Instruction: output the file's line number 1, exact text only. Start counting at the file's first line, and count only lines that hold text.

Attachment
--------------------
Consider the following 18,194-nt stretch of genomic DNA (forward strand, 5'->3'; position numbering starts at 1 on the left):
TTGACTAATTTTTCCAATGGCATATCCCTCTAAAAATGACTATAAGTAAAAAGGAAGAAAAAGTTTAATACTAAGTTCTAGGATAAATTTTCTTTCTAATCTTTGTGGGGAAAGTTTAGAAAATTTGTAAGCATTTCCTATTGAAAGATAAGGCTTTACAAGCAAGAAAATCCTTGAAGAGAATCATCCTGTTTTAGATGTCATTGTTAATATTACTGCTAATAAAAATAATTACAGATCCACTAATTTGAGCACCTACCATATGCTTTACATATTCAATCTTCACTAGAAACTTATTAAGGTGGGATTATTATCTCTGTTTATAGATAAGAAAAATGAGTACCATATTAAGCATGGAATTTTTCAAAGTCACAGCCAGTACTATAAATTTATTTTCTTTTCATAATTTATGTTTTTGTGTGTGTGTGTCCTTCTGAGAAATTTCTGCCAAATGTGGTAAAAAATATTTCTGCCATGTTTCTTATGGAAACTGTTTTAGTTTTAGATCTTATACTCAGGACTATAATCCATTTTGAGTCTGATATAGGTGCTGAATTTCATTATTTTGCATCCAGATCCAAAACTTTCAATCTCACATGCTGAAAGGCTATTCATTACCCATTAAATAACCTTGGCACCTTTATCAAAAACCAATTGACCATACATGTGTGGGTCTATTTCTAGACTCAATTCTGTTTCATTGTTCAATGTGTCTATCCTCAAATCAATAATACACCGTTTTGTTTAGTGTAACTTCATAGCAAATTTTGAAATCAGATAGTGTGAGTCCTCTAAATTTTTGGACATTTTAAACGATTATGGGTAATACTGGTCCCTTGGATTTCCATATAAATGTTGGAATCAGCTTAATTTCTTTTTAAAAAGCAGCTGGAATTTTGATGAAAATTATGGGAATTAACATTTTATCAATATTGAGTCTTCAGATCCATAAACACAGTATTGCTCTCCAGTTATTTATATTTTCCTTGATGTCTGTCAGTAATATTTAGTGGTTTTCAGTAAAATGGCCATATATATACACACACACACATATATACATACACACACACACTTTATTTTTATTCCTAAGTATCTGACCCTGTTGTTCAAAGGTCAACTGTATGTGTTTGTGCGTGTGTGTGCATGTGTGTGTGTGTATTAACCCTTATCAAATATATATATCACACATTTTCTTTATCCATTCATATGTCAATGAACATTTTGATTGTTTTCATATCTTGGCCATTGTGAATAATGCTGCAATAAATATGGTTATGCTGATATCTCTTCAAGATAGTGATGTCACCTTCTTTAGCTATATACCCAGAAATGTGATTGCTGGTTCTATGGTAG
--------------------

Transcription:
Consider the following 18,194-nt stretch of genomic DNA (forward strand, 5'->3'; position numbering starts at 1 on the left):